Vote -1 Vote +1

    • chasfh says:

      I’m not sure a longer swing results in more power. A more compact swing across the body, leading with your hands through the zone, makes for a harder wrist snap and higher bat speed, which should result in more distance on your hit. That’s how it works for me, anyway.

      I think the increased power/higher strikeout combination might result more from greater commitment on the swing, leading to less correction during the act in order to make contact. This goes to the “hit it hard” versus “put it in play” debate, and I think there has been a cultural shift over the past couple of decades biased toward the former.

      Vote -1 Vote +1

  21. Caveman Jones says:

    Is there information available on the average distance a HR travelled by year? I’d be curious if there’s a big difference between the “steroid era” and the last year or so.

    Vote -1 Vote +1

  22. cowdisciple says:

    What about the effects of new parks since 1999? It seems like there were a lot of very power-unfriendly parks built in response to the 1990′s offensive environment.

    Vote -1 Vote +1

  23. rageon says:

    I apologize if I missed someone else already point this out. I don’t see these numbers as disproving the effects of steroids at all.

    I haven’t ran the numbers to prove this, but my hunch is that overall league-wide home run rates wouldn’t necessarily increase during an era of steroid use. We know that some players used them, both pitcheres and hitters. And we also know that not all players did. I would assume that those who did, among both pitchers and hitters, likely increased their own performance. This comes at the expense of other players, obviously. If someone is hitting 70 HR, clearly the league-wide ERA is taking a hit. Rather than looking at averages, I think you need to look at the edges — particularly the top — for both pitchers and hitters. Obviously the top numbers for hitters were very, very high during the steroid era. I would assert that the effect of pitcher usage offset this in aggregate. That pulls down the average and hides the effect.

    To me the evidence is pretty clear. It’s no coincidence that many of the best offensive seasons in history came during a short period, and that many of those seasons were from players we are in some cases 100% sure of steroid use. To believe otherwise is ignoring the obvious. Average HR-rate stats or not.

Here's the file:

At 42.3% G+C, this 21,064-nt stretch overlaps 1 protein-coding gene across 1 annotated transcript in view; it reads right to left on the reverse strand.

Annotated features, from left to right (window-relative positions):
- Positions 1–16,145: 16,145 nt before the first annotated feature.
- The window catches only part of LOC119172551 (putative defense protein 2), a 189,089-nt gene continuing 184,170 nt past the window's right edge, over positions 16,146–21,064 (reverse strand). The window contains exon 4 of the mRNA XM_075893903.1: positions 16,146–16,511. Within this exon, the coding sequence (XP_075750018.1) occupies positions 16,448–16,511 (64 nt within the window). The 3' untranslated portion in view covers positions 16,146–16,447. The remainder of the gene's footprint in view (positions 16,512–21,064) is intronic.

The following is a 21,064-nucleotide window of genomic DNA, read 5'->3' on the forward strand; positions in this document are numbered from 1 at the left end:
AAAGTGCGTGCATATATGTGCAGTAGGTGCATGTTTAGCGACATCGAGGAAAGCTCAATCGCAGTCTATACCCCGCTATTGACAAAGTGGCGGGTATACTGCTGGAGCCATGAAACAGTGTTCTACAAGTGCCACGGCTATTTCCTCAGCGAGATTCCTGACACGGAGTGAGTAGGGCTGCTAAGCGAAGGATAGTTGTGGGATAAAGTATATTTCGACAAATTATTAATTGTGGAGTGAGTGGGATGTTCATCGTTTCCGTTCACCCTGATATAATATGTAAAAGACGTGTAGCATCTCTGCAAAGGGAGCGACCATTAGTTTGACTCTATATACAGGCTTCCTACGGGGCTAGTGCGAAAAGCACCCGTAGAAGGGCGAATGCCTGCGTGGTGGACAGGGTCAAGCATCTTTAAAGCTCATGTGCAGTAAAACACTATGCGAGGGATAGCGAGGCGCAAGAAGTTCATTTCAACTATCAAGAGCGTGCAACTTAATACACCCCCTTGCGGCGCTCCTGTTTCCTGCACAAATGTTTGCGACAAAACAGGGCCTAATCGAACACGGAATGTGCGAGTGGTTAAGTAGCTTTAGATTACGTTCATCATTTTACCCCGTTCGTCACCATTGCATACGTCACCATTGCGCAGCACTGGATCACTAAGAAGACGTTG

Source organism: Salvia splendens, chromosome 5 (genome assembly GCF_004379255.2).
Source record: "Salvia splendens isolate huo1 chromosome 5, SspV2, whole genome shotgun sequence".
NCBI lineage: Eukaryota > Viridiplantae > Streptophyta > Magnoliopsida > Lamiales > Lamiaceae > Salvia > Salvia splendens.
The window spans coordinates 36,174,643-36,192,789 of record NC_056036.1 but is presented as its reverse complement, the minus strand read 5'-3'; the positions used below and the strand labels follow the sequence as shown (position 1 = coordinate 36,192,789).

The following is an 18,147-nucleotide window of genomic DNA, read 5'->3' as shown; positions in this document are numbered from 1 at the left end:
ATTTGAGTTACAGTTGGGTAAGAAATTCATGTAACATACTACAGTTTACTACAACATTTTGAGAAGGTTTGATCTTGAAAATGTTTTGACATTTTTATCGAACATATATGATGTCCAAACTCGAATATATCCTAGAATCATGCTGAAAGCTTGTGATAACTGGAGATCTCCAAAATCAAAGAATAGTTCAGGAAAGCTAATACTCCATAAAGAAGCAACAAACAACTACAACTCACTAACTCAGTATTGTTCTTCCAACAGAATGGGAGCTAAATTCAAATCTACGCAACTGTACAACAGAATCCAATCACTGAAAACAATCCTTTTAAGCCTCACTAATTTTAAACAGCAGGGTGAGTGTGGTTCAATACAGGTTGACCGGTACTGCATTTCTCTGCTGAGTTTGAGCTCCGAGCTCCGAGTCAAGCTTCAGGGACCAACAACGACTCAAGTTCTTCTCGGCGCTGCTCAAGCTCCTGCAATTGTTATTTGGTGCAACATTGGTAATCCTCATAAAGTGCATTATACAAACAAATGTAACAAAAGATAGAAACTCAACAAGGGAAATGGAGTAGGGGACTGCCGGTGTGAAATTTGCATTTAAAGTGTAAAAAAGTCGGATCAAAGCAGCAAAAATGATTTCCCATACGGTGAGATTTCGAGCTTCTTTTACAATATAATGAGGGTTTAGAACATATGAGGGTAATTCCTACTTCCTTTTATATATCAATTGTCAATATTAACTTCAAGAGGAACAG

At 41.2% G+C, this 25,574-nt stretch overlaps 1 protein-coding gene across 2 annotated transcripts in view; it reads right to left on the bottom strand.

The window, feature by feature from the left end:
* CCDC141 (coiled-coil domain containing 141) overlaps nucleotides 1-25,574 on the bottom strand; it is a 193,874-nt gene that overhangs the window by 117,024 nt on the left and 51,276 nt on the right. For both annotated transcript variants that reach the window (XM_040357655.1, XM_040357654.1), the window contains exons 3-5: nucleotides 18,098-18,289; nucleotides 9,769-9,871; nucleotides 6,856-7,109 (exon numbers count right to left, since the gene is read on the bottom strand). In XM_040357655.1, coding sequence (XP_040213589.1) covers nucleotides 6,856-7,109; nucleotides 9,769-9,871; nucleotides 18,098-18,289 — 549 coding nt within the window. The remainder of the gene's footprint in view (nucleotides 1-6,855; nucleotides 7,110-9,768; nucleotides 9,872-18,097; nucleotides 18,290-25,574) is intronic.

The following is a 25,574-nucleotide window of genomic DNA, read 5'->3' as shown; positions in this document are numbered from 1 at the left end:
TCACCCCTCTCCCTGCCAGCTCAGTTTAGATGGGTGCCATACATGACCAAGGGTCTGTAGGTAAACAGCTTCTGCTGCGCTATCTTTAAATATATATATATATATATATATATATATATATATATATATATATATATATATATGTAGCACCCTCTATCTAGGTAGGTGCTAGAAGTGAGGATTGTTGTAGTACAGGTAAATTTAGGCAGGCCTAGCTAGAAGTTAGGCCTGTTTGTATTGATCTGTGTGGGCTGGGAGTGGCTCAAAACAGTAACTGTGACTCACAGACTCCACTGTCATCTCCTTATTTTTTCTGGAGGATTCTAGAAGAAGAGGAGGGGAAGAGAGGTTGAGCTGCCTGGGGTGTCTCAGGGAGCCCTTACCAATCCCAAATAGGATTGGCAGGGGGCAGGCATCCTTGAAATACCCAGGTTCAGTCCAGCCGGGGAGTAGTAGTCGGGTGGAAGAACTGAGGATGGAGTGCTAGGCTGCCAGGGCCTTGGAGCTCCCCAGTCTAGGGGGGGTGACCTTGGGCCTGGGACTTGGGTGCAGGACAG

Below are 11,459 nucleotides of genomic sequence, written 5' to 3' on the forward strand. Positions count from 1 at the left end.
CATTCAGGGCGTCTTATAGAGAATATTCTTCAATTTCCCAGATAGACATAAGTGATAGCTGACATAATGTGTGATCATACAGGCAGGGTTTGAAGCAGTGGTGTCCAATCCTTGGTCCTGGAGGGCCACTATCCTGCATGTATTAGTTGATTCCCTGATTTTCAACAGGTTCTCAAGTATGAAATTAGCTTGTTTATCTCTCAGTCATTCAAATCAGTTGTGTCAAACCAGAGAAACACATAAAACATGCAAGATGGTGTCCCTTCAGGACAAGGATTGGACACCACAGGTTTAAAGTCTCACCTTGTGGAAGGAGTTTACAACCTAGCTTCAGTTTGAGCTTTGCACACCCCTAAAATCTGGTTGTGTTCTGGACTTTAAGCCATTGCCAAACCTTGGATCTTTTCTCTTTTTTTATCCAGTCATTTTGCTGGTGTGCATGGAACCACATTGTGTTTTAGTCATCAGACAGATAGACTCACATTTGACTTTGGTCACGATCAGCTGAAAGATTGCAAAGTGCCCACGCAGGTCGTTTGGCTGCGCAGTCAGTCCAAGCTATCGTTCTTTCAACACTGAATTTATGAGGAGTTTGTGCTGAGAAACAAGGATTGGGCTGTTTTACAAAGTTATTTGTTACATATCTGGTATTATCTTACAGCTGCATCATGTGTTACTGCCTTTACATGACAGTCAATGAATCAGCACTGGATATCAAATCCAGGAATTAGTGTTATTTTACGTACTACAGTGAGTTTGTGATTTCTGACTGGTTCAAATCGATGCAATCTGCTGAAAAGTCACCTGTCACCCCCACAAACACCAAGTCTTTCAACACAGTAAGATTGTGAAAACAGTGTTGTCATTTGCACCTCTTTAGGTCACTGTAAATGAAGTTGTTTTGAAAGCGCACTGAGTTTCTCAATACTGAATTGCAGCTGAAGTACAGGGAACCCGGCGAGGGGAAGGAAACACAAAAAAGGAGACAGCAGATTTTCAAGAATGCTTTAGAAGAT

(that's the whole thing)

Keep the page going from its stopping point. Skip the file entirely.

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  24. Daven says:

    This is a completely subjective observation, but is the higher strikeout rate simply that pitchers on the whole are throwing a lot harder today than even 5 or 10 years ago? Particularly in the bullpen, it seems like it’s now the norm for most to be flamethrowers, excepting the still ever present occasional soft tossing lefty.

    I could just be completely misremembering things, but just a thought. Anyone have any data on this?

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    • chasfh says:

      I would bet that in addition to merely thrower harder, pitchers also have a greater variety of breaks on pitches now than they did before.

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    • Paul says:

      As a matter of fact, that data is located on this very sight, at least back to 2007. Go to leaders>league stats>pitchf/x/velocity.

      You’re right, the FB velo is higher, but so is velo for changeups. Actually, I think it could be the increased FB velo that is partly responsible for the increase in HRs.

      Strikeouts I would still be on the PitchF/X system, especially because of the matching decrease in BB%.

      Caveat: We would expect for the data to improve over time, especially since if I’m not mistaken when it was first started it was no in all parks. No doubt the technology has improved as would the calibration of that new tech. Unless there have been backward revisions that I’m not aware of. That would difficult and I doubt MLB would care enough to do it.

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    • The Real Neal says:

      Higher strikeout rates could also be the Moneyball effect, as more organizations draft, trust and promote pitching prospects who don’t need to rely on defense to make their outs.